Familial myasthenia is so unusual that each instance deserves reporting. Eighteen examples are recorded in the literature and will be discussed later.The association of myasthenia gravis and hyperthyroidism is accepted by most workers as occurring often enough to be significant. In 1948, Eaton 1 noted that 6% of myasthenic patients developed hyperthyroidism. Millikan and Haines 2 quoted 5%, and they also found that only a fraction of 1% of patients with hyperthyroidism develop myasthenia.Another interesting phenomenon reported in the literature is the "see-saw" relationship between these two diseases, ie, as the hyperthyroidism increases in severity, the myasthenia regresses and as the former is treated the latter becomes worse. There are more reports, however, which do not demonstrate the "see-saw" relationship but find both diseases improving together or having no influence upon each other at all.The stimulus for this report was a pair of sisters who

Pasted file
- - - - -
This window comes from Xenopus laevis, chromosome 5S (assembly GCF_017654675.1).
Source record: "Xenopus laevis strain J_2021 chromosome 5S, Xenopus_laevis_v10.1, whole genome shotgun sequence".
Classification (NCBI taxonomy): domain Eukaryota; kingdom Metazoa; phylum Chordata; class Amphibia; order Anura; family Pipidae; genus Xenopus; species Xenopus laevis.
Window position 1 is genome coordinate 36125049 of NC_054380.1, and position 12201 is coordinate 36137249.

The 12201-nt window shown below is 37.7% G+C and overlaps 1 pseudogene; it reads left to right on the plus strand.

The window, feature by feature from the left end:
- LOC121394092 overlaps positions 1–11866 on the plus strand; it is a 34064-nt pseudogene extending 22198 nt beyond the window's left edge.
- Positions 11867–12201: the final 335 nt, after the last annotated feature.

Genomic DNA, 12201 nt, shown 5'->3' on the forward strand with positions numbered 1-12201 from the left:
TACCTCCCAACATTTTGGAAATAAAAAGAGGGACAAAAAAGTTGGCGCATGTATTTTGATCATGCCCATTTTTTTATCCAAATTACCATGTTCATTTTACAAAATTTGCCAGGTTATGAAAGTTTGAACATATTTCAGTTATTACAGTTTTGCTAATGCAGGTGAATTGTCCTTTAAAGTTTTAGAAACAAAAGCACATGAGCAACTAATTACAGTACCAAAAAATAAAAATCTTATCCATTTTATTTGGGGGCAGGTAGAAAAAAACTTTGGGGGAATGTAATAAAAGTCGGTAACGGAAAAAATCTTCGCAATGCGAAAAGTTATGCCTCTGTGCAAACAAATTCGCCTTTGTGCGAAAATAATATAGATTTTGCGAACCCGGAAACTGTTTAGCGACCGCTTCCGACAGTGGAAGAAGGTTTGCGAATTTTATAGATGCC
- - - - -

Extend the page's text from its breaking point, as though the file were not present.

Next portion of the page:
GREENBERG J. Myasthenia Gravis and Hyperthyroidism in Two Sisters. Arch Neurol. 1964;11(2):219–222. doi:10.1001/archneur.1964.00460200115011
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